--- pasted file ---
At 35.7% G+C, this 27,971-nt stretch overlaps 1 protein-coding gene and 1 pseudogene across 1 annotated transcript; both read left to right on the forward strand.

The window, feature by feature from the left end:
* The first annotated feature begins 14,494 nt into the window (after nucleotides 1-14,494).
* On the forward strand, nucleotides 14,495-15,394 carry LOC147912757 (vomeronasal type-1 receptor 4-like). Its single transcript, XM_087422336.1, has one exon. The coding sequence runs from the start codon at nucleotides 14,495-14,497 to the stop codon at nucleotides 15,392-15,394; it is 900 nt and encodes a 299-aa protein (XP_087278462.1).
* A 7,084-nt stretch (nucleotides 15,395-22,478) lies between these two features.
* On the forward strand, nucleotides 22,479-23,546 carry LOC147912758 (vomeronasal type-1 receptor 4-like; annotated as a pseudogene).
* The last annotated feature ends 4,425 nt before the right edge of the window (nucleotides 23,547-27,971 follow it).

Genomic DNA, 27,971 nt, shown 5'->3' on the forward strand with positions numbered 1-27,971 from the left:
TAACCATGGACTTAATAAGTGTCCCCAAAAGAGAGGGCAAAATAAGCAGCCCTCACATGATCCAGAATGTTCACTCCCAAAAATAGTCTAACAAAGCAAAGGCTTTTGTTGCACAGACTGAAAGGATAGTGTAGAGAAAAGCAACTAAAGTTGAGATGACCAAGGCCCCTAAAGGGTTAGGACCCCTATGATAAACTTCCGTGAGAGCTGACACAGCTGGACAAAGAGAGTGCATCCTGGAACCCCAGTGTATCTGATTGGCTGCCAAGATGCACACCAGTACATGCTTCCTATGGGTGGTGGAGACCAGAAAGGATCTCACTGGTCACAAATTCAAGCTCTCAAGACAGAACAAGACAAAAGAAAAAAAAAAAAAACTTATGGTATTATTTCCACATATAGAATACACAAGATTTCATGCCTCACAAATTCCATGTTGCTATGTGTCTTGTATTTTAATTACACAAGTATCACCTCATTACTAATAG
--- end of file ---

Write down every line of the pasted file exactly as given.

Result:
At 35.7% G+C, this 27,971-nt stretch overlaps 1 protein-coding gene and 1 pseudogene across 1 annotated transcript; both read left to right on the forward strand.

The window, feature by feature from the left end:
* The first annotated feature begins 14,494 nt into the window (after nucleotides 1-14,494).
* On the forward strand, nucleotides 14,495-15,394 carry LOC147912757 (vomeronasal type-1 receptor 4-like). Its single transcript, XM_087422336.1, has one exon. The coding sequence runs from the start codon at nucleotides 14,495-14,497 to the stop codon at nucleotides 15,392-15,394; it is 900 nt and encodes a 299-aa protein (XP_087278462.1).
* A 7,084-nt stretch (nucleotides 15,395-22,478) lies between these two features.
* On the forward strand, nucleotides 22,479-23,546 carry LOC147912758 (vomeronasal type-1 receptor 4-like; annotated as a pseudogene).
* The last annotated feature ends 4,425 nt before the right edge of the window (nucleotides 23,547-27,971 follow it).

Genomic DNA, 27,971 nt, shown 5'->3' on the forward strand with positions numbered 1-27,971 from the left:
TAACCATGGACTTAATAAGTGTCCCCAAAAGAGAGGGCAAAATAAGCAGCCCTCACATGATCCAGAATGTTCACTCCCAAAAATAGTCTAACAAAGCAAAGGCTTTTGTTGCACAGACTGAAAGGATAGTGTAGAGAAAAGCAACTAAAGTTGAGATGACCAAGGCCCCTAAAGGGTTAGGACCCCTATGATAAACTTCCGTGAGAGCTGACACAGCTGGACAAAGAGAGTGCATCCTGGAACCCCAGTGTATCTGATTGGCTGCCAAGATGCACACCAGTACATGCTTCCTATGGGTGGTGGAGACCAGAAAGGATCTCACTGGTCACAAATTCAAGCTCTCAAGACAGAACAAGACAAAAGAAAAAAAAAAAAAACTTATGGTATTATTTCCACATATAGAATACACAAGATTTCATGCCTCACAAATTCCATGTTGCTATGTGTCTTGTATTTTAATTACACAAGTATCACCTCATTACTAATAG